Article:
Note: These decision points can be printed in a one page format by opening the attached PDF.

Patient-Detected Rectal Bleeding

The cause of rectal bleeding should be investigated to resolution, regardless of the patient’s age, or personal or family medical history. A single, in-office fecal occult blood test via digital exam is not an adequate assessment.

Prevention and Early Detection of Colorectal Cancer

Periodic screening and aggressive follow up of key symptoms can reduce a patient’s likelihood of developing later stage colorectal cancer. Discuss the benefits and limitations of screening and the importance of reporting to you any symptoms (e.g., rectal bleeding, anemia, change in bowel habits). Patients should understand that, while early detection of colorectal cancer can significantly reduce the risk of mortality, health care providers cannot guarantee a cure based on the timing of the diagnosis. Patients may need to be educated as to the subtleties of research data and discrepancies in findings among various studies.

Risk of Colorectal Cancer for Patients Younger than Age 50

Ten percent of colorectal cancers occur in patients less than age 50: approximately eight percent between ages 40–50; two percent occur in patients younger than 40. Other than an age of greater than 50 years, definite risk factors for an increased risk for colon cancer include being African-American, having a strong family history of colorectal cancer (see more), obesity, heavy alcohol use, and smoking. Patients treated with chemotherapy or abdominal radiation for non-gastrointestinal malignancies (e.g., childhood cancer survivors) are at a significantly increased risk for the development of colorectal cancer.

Genetic Testing

Regardless of age, patients with a complex personal history of colorectal cancer should be referred—along with family members—to a high-risk clinic (if available) for genetic counseling and development of their ongoing screening plans.

Risk of Interval Colorectal Cancer for Patients with a Screening History

For patients > age 50 who present with rectal bleeding or anemia in the months or years following a negative colonoscopy, explain that:

  • if the colonoscopy was more than two years prior, a repeat colonoscopy is recommended;
  • if the colonoscopy was less than two years prior, was completed successfully, and was negative, then a repeat colonoscopy—or sigmoidoscopy—should be considered

Colorectal Cancer Screening for Asymptomatic Patients > Age 75

Before ordering a screening colonoscopy or flexible sigmoidoscopy for a patient age 75–84, discuss the risks and benefits, taking into account the patient’s general quality of life and prior screening history. Screening is not recommended for patients over age 85, as the risks generally outweigh the benefits.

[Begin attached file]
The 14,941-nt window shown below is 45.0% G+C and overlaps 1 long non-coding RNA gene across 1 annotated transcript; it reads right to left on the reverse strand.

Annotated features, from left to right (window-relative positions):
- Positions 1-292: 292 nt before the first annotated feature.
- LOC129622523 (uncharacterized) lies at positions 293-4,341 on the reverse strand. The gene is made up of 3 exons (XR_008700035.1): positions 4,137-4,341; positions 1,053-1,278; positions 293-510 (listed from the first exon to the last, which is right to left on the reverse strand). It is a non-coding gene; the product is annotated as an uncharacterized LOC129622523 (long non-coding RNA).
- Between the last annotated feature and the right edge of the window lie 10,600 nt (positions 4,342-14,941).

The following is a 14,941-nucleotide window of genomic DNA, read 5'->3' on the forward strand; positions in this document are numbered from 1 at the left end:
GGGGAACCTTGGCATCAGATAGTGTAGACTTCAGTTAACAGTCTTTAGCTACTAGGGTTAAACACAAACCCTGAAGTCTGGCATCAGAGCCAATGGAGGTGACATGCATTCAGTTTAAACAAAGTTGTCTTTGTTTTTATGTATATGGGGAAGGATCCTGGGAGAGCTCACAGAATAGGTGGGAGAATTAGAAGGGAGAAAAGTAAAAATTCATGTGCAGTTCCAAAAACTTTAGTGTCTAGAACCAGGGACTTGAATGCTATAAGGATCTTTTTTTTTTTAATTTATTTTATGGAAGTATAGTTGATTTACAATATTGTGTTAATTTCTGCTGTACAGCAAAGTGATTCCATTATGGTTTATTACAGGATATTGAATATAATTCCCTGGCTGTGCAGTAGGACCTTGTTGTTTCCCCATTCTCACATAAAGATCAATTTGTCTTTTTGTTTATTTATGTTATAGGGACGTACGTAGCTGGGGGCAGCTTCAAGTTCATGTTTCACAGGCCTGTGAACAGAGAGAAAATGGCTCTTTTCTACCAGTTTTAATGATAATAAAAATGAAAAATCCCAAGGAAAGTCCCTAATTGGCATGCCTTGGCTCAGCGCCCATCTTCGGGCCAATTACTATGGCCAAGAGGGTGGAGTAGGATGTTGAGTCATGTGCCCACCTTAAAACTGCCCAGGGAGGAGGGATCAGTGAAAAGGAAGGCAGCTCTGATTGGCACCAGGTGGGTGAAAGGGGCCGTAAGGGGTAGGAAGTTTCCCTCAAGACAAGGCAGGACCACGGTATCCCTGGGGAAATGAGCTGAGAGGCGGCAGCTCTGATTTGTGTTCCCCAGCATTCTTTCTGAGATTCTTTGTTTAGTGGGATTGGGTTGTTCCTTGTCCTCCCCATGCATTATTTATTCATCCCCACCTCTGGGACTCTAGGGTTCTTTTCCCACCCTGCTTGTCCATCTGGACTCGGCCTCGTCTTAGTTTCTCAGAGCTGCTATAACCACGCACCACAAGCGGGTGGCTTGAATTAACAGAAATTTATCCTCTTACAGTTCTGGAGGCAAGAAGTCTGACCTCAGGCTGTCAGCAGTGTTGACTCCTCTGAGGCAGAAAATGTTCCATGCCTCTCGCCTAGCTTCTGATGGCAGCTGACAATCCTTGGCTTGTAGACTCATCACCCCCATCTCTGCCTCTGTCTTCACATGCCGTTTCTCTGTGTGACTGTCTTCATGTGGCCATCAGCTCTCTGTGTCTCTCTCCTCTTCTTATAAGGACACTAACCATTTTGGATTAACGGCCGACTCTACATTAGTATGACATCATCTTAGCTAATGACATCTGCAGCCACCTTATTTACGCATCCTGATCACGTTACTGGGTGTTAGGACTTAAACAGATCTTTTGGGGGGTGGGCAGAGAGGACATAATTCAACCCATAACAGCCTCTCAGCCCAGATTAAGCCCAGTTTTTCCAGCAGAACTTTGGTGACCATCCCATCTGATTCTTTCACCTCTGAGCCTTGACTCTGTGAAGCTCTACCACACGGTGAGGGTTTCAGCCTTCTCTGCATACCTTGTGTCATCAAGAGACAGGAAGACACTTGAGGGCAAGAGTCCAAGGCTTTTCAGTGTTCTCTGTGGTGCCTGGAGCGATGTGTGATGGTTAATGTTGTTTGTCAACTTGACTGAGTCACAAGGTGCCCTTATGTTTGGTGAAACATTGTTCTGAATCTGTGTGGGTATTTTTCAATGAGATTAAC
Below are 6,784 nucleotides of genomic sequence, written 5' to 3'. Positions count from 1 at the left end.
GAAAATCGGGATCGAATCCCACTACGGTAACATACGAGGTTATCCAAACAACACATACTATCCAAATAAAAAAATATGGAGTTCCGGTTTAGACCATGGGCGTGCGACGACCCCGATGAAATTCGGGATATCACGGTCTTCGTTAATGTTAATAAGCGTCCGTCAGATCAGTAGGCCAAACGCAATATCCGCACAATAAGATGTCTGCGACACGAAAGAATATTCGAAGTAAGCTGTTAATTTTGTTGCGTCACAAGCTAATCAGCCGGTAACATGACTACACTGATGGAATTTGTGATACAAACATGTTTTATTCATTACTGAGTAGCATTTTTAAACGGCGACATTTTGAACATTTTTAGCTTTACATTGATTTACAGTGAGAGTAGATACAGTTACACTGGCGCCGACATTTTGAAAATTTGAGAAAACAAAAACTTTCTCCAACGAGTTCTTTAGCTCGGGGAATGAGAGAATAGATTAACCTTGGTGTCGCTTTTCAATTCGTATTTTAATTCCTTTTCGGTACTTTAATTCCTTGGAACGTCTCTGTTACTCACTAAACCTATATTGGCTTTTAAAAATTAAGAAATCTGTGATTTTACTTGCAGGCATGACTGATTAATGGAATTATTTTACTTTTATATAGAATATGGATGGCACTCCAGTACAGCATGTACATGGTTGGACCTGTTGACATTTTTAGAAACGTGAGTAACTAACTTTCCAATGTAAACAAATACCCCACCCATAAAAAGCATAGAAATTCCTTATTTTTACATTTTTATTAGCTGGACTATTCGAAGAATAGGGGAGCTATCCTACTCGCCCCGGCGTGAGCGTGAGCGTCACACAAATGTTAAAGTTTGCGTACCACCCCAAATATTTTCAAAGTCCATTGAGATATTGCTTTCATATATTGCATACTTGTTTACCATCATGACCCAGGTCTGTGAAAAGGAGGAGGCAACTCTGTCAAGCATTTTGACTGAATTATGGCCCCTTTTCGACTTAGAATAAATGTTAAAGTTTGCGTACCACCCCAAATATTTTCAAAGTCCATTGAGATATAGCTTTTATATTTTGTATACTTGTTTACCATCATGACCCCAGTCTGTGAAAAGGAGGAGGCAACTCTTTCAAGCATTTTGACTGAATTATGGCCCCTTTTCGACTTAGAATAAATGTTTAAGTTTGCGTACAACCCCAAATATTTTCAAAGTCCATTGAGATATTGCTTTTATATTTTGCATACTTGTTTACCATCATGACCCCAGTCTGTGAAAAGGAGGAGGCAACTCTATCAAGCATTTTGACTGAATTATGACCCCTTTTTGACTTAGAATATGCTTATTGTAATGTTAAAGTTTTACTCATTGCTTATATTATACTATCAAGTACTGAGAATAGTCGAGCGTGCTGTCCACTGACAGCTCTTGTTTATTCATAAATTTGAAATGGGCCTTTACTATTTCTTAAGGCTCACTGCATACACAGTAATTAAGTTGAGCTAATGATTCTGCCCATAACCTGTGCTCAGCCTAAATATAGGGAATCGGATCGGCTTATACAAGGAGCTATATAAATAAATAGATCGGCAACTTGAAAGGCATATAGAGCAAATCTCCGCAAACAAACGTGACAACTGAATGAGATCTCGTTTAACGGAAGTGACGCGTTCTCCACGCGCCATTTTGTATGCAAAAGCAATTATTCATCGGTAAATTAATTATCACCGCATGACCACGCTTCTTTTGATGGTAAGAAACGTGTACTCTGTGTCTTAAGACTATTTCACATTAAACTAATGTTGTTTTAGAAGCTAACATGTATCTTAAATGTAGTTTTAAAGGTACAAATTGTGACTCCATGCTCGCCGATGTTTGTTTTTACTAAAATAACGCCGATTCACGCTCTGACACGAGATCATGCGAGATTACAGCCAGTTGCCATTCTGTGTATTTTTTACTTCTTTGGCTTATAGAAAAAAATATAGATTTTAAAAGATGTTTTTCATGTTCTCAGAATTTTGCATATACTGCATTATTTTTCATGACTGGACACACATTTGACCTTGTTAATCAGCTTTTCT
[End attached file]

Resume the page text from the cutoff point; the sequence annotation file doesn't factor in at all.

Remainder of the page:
Screening Options

Patients respond best to a definitive recommendation from their primary care providers regarding the need for colorectal cancer screening and the most appropriate modality. As necessary, discuss and document the advantages and disadvantages of the relevant screening modes. Confirm with patients that they fully understand what’s involved for each relevant modality. When you and the patient agree to a screening plan, confirm that the appointment has been made.

Bowel Preparation

Emphasize with the patient the importance of a good bowel preparation—including the fact that a poor prep reduces the ability to detect cancerous polyps and increases the likelihood that a repeat procedure will be necessary sooner than usually recommended. Be prepared for patient questions about bowel preparation (e.g., nurse navigators, on- and off-hour call-in systems).

Test Results

  • Explain to the patient how test results will be communicated to him or her and (if appropriate) other clinicians.
  • To ensure notification of test results, employ a system to track ordered tests through the receipt by and communication to the patient.
  • Document any conversations with patients regarding the reported results.

Follow Up

  • Make follow-up or test appointments before the patient leaves your office.
  • Physicians and patients share responsibility for follow up; explain to your patients your tracking and adherence system (contacting patients a day or two before their follow-up appointments can reduce non-adherence).
  • Track all referrals to ensure that you are receiving a timely report from the specialist.
  • Ask the Gastroenterology Department or other specialist to notify your office of patients who do not keep scheduled appointments. Document all patient no-shows or cancellations.
  • If a patient refuses follow up, explain the risks of not having a recommended diagnostic test or procedure. Note the patient’s refusal for follow up in the record; consider using an informed refusal form signed by the patient


  • Update and document the patient’s personal and family history, and any physical examination; enter, in quotes, the patient’s complaints (if any).
  • During each visit, update the patient’s risk factor assessment and your recommendations for screening based on that patient’s current risk for developing colorectal cancer.
  • Consider using the patient's problem list to highlight patients with a positive family history of colorectal cancer.

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